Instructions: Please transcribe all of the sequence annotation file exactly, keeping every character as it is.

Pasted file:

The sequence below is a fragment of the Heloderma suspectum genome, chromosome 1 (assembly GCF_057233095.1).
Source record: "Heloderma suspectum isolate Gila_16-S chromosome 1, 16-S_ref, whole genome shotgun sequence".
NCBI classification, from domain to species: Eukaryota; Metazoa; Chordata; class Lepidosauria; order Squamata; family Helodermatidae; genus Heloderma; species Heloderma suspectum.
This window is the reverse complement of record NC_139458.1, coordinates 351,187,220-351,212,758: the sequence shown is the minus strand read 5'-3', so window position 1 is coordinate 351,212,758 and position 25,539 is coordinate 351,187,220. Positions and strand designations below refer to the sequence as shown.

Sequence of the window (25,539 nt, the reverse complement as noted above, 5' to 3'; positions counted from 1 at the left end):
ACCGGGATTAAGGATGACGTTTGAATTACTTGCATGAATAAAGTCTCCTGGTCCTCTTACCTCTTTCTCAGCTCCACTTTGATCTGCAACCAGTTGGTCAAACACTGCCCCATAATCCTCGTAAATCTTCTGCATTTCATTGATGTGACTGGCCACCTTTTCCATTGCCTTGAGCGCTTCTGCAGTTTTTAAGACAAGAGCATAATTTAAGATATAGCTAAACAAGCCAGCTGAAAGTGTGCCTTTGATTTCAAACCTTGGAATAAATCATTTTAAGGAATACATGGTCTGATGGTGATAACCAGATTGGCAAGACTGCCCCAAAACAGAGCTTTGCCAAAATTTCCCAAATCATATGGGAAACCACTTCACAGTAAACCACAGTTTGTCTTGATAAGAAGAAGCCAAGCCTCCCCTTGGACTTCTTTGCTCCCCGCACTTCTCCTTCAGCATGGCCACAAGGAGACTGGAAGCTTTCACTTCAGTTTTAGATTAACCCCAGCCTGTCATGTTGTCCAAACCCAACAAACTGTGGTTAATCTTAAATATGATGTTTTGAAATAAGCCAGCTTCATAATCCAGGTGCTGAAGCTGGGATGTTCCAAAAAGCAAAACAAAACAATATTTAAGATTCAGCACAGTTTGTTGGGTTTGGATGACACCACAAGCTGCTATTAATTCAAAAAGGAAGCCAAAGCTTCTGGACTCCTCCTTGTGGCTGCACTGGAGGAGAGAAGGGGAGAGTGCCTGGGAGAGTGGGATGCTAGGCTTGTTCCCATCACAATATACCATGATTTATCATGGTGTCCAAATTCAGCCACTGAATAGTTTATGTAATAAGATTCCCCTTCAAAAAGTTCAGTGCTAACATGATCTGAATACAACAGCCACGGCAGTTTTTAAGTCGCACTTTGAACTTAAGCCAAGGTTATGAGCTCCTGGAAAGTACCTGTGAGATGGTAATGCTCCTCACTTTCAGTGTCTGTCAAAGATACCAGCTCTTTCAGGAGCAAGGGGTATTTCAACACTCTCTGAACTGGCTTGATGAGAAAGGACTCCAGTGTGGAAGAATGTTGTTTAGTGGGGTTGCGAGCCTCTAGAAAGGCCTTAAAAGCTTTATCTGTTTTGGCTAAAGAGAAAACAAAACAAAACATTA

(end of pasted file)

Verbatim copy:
The sequence below is a fragment of the Heloderma suspectum genome, chromosome 1 (assembly GCF_057233095.1).
Source record: "Heloderma suspectum isolate Gila_16-S chromosome 1, 16-S_ref, whole genome shotgun sequence".
NCBI classification, from domain to species: Eukaryota; Metazoa; Chordata; class Lepidosauria; order Squamata; family Helodermatidae; genus Heloderma; species Heloderma suspectum.
This window is the reverse complement of record NC_139458.1, coordinates 351,187,220-351,212,758: the sequence shown is the minus strand read 5'-3', so window position 1 is coordinate 351,212,758 and position 25,539 is coordinate 351,187,220. Positions and strand designations below refer to the sequence as shown.

Sequence of the window (25,539 nt, the reverse complement as noted above, 5' to 3'; positions counted from 1 at the left end):
ACCGGGATTAAGGATGACGTTTGAATTACTTGCATGAATAAAGTCTCCTGGTCCTCTTACCTCTTTCTCAGCTCCACTTTGATCTGCAACCAGTTGGTCAAACACTGCCCCATAATCCTCGTAAATCTTCTGCATTTCATTGATGTGACTGGCCACCTTTTCCATTGCCTTGAGCGCTTCTGCAGTTTTTAAGACAAGAGCATAATTTAAGATATAGCTAAACAAGCCAGCTGAAAGTGTGCCTTTGATTTCAAACCTTGGAATAAATCATTTTAAGGAATACATGGTCTGATGGTGATAACCAGATTGGCAAGACTGCCCCAAAACAGAGCTTTGCCAAAATTTCCCAAATCATATGGGAAACCACTTCACAGTAAACCACAGTTTGTCTTGATAAGAAGAAGCCAAGCCTCCCCTTGGACTTCTTTGCTCCCCGCACTTCTCCTTCAGCATGGCCACAAGGAGACTGGAAGCTTTCACTTCAGTTTTAGATTAACCCCAGCCTGTCATGTTGTCCAAACCCAACAAACTGTGGTTAATCTTAAATATGATGTTTTGAAATAAGCCAGCTTCATAATCCAGGTGCTGAAGCTGGGATGTTCCAAAAAGCAAAACAAAACAATATTTAAGATTCAGCACAGTTTGTTGGGTTTGGATGACACCACAAGCTGCTATTAATTCAAAAAGGAAGCCAAAGCTTCTGGACTCCTCCTTGTGGCTGCACTGGAGGAGAGAAGGGGAGAGTGCCTGGGAGAGTGGGATGCTAGGCTTGTTCCCATCACAATATACCATGATTTATCATGGTGTCCAAATTCAGCCACTGAATAGTTTATGTAATAAGATTCCCCTTCAAAAAGTTCAGTGCTAACATGATCTGAATACAACAGCCACGGCAGTTTTTAAGTCGCACTTTGAACTTAAGCCAAGGTTATGAGCTCCTGGAAAGTACCTGTGAGATGGTAATGCTCCTCACTTTCAGTGTCTGTCAAAGATACCAGCTCTTTCAGGAGCAAGGGGTATTTCAACACTCTCTGAACTGGCTTGATGAGAAAGGACTCCAGTGTGGAAGAATGTTGTTTAGTGGGGTTGCGAGCCTCTAGAAAGGCCTTAAAAGCTTTATCTGTTTTGGCTAAAGAGAAAACAAAACAAAACATTA